Sunday, 6 October 2013

Peter Doig in Edinburgh

Alongside the ravine that lies below Castle Rock, in amongst the crag and tail of Edinburgh’s distinctive geography, sits, on an artificial hill, part of the extensive Scottish National Gallery. From August through to early November 2013 the gallery has been playing host to a large exhibition of Peter Doig’s paintings. You couldn't find a more vivid contrast: Edinburgh, often cold and wet, made of stone and shops, with elaborate buildings that declaim their ambition and intent; and then Doig’s paintings depicting the tropical vegetation of Trinidad in a painterly language that is jewelled, mythic, and, considering the size of the canvases, often airily light. There is little in Edinburgh that you would want to describe as ‘light’.
Peter Doig was born in Edinburgh in 1959, spent his youth in Trinidad and Canada, studied at various art schools in London, and found success in the early 1990s when the boosterism around British art was at its height. Doig now lives in Port of Spain, Trinidad’s capital, and paints in an old rum distillery which also serves as an improvised arts centre. The paintings collected together in Edinburgh under the title No Foreign Lands are nearly all set in the landscape of Trinidad and are peopled by figures that might have slipped loose from an opium dream – a man dragging a murdered pelican, a drunken and beatified Parisian holding onto a tree in a tropical forest, a man carrying a pink umbrella, a girl in white perched precariously in a tree, and endless figures – male and female – drifting by in canoes.  
The canvases demonstrate the sort of post-perspectival concerns that alert you to the fact that you are at an exhibition of ‘serious’ painting and not a Jack Vettriano show: walls, windows, picture frames are all used in the pictures to productively worry about the planarity and frontality of painting; swathes of coloured paint, in various transparencies, often flecked with painterly incidents, depicting sky, water, sand, and snow are deployed to puzzle over the pull and obduracy of the painted surface. Doig has learnt his art in close proximity to the palette choices of Gauguin and the Fauves, his painterly graphics are indebted to Edvard Munch, and the crust and feel of his mark-making remind you of the landscapes of Gustav Klimt and Egon Scheile. But such borrowings are not mobilised for ironic commentary, rather they are requisitioned to produce the stage effects of the paintings, to make and enliven an intricate world of visual, painterly dramas.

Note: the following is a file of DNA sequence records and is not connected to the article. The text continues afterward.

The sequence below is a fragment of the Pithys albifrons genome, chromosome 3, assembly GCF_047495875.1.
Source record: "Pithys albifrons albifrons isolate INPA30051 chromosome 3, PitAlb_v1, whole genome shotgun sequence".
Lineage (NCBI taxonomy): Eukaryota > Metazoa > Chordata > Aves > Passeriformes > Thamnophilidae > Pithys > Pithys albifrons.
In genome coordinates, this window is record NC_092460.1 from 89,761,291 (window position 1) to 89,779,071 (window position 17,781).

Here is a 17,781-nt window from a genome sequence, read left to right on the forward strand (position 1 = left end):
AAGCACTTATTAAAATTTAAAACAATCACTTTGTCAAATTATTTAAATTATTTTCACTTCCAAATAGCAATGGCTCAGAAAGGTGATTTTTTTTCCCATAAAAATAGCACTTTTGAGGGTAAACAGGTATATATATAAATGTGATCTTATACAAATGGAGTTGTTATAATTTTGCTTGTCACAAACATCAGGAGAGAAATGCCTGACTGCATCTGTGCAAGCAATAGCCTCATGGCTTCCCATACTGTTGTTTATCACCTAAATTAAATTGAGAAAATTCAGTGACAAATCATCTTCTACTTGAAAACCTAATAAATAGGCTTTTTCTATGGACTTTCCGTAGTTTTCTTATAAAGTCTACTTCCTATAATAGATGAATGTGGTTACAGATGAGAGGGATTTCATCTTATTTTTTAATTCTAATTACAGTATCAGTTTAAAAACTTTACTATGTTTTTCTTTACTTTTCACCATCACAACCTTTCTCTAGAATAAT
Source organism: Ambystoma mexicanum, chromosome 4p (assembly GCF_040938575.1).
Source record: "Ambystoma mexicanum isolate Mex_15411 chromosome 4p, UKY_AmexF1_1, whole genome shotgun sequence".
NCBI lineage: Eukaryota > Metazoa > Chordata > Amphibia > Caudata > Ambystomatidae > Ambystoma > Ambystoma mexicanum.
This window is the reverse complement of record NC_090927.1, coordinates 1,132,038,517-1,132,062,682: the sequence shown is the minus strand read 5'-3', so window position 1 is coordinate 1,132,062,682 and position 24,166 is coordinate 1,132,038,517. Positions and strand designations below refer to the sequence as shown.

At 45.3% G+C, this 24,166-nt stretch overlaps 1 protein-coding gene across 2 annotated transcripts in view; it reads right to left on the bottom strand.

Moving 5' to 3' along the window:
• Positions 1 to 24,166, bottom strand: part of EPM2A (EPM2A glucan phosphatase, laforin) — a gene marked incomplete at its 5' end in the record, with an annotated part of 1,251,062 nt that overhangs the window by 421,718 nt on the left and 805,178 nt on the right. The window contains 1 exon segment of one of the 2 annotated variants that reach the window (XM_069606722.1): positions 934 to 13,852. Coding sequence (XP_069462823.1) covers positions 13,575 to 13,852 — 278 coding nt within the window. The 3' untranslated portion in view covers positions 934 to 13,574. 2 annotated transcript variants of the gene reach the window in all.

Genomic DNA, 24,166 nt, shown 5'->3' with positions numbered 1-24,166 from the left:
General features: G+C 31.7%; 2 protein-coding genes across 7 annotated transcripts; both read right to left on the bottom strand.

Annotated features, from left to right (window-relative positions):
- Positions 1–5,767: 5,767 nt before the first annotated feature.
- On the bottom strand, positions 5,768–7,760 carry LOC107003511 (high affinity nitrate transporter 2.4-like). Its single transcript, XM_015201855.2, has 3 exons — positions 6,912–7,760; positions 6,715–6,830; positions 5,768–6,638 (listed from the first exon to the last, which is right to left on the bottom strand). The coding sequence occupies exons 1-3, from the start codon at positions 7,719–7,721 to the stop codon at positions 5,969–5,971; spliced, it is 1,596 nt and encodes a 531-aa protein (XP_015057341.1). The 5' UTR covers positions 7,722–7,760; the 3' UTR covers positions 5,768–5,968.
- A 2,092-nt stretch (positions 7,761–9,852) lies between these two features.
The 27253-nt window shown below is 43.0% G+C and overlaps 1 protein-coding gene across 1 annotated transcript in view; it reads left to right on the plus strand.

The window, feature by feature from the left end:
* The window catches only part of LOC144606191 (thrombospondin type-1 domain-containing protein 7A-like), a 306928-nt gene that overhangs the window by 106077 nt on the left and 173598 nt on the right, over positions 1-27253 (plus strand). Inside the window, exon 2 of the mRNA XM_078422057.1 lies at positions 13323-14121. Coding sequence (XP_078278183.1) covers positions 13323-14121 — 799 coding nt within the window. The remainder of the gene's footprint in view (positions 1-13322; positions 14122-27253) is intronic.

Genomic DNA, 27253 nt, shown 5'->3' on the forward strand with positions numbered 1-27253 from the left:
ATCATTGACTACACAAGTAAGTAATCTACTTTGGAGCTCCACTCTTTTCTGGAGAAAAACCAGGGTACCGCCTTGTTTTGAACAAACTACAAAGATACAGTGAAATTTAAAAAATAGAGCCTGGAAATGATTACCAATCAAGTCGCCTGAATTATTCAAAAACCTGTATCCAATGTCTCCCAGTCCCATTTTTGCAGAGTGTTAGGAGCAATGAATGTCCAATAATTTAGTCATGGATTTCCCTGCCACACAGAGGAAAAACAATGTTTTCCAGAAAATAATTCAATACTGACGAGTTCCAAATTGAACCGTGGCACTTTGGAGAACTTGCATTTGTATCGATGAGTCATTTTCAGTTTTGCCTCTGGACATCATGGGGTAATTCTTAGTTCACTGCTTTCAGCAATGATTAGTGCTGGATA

Of course these paintings, with their monumental scale and their breezy figuration, can sit a bit too easily in the Neo-Classical grandeur of the National Gallery. Their post-colonial allusions vacillate between a critical re-imagining of colonised landscapes and a revamped exoticism of the tropics seen by the well-heeled cosmopolitan traveller. Perhaps most of the paintings are caught in the grip of this vacillation, for example the massive speaker stacks of Trinidadian sound systems, depicted as Mayan-like monuments in Maracas (2002-8), or the cricket game on a Gaugin beach where the ball acts as visual puncture, as a white blob that interrupts the blue-licked orange sand in Cricket Painting (Paragrand) (2006-12) (below © Peter Doig). And perhaps there is in the worrying dilemma of those vacillations something that make the paintings more compelling, more intriguing.   

Doig’s paintings don’t answer the question: how do you make art after conceptual art, after the medium-specificity of modernism has been drained of meaning? Such questions, the paintings seem to suggest, are for those for whom time moves incessantly forward as one move trumps the next. It doesn't address the question of the institutional conditions of art, and doesn't seem interested in the curatorial buzz that you can still hear when words like ‘relational’, ‘situational’, ‘participatory’ are invoked. But perhaps they respond to other, more modest questions that are concerned with the state of painting as a global language where a history of expressive mark making can be turned towards the job of furnishing a body of work with an imaginative cosmology. It might sidestep the issue of critical art, but it does offer an imaginative landscape that, if you give yourself over to it, could colour your dreams. 

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